September 22, 2006
Hierarchy of Legal Scholarship
The legal blogosphere is atwitter about J.B. Ruhl’s provocative post on the Hierarchy of Legal Scholarship, which in simplified for ranks types of legal scholarship (from lower to higher) as doctrinal, theoretical, and empirical. Larry Solum has already noted some of the flaws in the list, but I think the whole idea is misguided. To me, there are two things that matter with legal scholarship: is it good or bad (in the competency sense) and is it interesting or boring. Using these two metrics, here’s my hierarchy of legal scholarship (from lower to higher):
(1) Bad and boring. Simple enough.
(2) Bad and interesting. Often interdisciplinary; only ranks higher than bad and boring because bad and interesting makes for a more entertaining train wreck.
(3) Good and boring. A lot of legal scholars would switch 2 and 3, though not many would admit to it.
(4) Good and interesting. Obviously the top.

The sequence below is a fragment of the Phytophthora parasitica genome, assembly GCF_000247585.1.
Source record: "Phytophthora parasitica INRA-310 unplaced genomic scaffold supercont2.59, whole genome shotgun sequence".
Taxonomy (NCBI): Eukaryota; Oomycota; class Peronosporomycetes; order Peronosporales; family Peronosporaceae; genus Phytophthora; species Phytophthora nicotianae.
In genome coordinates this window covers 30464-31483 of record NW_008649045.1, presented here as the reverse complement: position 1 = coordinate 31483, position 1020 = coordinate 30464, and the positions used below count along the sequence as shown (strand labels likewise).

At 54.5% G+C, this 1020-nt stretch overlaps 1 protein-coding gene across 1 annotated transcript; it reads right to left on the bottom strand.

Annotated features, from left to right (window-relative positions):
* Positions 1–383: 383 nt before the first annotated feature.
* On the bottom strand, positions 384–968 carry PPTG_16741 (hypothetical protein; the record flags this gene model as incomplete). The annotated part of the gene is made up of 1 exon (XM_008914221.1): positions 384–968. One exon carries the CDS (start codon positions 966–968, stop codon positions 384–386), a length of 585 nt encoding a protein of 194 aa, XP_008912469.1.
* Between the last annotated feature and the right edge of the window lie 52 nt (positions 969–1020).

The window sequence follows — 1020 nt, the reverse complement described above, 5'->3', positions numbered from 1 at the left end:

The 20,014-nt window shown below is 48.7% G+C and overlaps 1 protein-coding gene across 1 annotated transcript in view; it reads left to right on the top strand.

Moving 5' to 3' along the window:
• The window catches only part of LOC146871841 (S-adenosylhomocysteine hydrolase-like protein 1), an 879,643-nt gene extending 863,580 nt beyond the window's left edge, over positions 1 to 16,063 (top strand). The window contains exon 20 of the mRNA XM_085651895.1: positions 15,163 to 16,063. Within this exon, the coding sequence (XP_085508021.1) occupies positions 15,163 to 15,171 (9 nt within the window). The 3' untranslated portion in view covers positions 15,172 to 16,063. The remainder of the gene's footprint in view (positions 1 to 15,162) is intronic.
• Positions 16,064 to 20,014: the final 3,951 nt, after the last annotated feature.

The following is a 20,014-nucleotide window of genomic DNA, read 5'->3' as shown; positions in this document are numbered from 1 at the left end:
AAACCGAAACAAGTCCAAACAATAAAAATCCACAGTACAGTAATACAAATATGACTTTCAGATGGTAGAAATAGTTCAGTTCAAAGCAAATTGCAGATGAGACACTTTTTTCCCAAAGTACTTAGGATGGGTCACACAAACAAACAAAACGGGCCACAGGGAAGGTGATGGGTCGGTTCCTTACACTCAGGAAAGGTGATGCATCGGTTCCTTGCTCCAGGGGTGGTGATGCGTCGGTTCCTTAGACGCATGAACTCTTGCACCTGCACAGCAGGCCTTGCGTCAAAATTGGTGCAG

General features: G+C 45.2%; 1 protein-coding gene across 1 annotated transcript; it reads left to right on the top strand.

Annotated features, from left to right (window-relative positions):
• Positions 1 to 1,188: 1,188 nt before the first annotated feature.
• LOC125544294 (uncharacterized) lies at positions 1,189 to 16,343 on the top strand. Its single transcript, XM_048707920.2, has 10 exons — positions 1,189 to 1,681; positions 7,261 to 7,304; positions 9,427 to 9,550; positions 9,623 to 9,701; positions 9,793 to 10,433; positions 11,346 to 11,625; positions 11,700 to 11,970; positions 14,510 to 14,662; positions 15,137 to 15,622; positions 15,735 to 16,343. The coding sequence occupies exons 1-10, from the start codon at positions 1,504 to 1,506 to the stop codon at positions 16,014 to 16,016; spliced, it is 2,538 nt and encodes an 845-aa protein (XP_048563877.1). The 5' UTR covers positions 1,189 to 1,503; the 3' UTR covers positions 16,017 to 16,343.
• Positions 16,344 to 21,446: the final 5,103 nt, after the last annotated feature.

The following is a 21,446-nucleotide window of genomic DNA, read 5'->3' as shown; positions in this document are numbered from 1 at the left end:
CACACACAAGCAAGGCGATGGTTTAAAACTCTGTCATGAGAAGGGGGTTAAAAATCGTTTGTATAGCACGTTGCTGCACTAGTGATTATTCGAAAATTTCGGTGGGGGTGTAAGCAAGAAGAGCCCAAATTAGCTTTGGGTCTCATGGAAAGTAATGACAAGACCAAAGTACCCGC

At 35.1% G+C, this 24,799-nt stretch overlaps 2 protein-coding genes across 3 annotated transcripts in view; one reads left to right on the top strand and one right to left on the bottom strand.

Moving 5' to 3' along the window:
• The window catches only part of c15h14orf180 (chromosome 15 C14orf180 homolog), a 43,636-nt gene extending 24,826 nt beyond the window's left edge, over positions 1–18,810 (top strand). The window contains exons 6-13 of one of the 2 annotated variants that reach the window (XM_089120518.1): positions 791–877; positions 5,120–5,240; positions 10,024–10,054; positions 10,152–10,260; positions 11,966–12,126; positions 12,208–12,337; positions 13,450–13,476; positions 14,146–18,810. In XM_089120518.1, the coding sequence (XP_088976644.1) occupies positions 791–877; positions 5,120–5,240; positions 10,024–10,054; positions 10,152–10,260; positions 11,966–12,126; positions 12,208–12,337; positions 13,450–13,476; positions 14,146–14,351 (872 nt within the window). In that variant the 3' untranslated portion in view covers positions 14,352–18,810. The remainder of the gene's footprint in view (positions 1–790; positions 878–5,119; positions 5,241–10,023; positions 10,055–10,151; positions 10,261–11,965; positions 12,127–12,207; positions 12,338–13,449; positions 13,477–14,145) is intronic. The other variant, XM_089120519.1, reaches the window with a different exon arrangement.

I personally think that theoretical and empirical scholarship is more likely to be interesting than straight doctrine. But there is some very good and interesting doctrinal scholarship out there, and it often suffers in the pecking order because good doctrinal scholarship can be subtle. The great treatise writers (Prosser, Corbin, etc.) were very descriptive, but were transformative in the way they described doctrine. Only a person familiar with the area of doctrine is likely to recognize the transformative nature of a given piece of doctrinal scholarship. And hey, who wants to spend the time during a hiring committee meeting trying to figure out whether someone’s scholarship is actually good or bad when you can just dismiss it as [fill in your personal bias]?
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